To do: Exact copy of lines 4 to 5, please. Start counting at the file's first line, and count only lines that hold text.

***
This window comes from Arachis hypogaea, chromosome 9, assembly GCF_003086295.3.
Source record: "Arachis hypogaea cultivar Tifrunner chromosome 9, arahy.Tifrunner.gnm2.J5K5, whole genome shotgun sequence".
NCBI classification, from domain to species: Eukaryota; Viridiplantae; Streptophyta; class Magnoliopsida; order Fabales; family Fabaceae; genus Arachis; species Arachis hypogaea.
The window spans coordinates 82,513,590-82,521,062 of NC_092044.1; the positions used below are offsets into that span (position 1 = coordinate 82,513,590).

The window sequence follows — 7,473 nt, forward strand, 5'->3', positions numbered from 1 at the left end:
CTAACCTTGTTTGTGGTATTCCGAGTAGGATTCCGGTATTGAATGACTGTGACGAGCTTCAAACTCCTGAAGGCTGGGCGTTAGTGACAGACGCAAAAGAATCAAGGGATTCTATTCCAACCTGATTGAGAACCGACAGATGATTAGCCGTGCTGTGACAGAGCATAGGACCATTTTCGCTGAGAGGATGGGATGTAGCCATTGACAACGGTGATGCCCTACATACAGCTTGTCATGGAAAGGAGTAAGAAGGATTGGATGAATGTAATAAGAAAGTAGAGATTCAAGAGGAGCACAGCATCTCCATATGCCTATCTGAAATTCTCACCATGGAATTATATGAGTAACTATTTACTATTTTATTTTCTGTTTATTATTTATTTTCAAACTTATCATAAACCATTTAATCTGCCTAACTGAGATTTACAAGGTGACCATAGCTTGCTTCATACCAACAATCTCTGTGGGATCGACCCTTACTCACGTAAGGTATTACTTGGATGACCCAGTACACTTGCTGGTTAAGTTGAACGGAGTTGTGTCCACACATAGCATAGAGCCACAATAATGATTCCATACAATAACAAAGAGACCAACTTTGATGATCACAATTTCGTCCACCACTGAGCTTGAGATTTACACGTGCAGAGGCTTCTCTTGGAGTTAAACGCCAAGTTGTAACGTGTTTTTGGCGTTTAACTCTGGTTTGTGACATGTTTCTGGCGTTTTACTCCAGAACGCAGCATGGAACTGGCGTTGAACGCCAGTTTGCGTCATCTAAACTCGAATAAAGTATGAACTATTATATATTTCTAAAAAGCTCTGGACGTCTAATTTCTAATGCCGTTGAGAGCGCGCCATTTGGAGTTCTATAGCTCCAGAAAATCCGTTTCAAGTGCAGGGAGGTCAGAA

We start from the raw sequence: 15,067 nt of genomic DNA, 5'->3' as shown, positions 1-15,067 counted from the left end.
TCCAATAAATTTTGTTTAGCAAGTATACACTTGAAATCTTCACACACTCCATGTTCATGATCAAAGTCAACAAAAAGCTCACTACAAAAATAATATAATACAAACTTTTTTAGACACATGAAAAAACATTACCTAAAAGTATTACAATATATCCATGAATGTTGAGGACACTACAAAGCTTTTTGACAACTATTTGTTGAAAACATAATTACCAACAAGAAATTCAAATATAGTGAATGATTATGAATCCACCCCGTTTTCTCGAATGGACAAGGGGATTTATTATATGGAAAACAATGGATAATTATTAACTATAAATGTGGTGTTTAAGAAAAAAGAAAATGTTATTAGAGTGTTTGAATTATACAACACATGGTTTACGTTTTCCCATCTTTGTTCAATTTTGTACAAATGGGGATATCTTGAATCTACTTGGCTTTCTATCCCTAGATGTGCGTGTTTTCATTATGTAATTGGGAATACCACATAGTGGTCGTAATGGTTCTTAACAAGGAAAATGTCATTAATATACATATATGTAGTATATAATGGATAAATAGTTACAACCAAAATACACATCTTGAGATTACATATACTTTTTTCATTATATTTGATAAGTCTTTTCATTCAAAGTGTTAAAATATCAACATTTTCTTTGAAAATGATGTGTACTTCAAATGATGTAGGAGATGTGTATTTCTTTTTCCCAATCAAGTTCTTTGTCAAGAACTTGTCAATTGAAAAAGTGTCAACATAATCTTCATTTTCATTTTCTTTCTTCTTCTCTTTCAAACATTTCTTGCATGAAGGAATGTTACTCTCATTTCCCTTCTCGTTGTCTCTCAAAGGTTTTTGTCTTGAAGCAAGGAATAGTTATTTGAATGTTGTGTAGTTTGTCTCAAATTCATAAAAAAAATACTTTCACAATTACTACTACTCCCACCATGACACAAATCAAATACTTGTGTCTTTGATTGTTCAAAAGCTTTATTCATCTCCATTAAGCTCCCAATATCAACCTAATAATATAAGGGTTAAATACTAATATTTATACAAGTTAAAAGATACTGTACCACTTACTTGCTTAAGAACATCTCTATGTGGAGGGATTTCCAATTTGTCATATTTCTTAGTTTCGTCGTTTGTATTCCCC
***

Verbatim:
The window spans coordinates 82,513,590-82,521,062 of NC_092044.1; the positions used below are offsets into that span (position 1 = coordinate 82,513,590).

The window sequence follows — 7,473 nt, forward strand, 5'->3', positions numbered from 1 at the left end: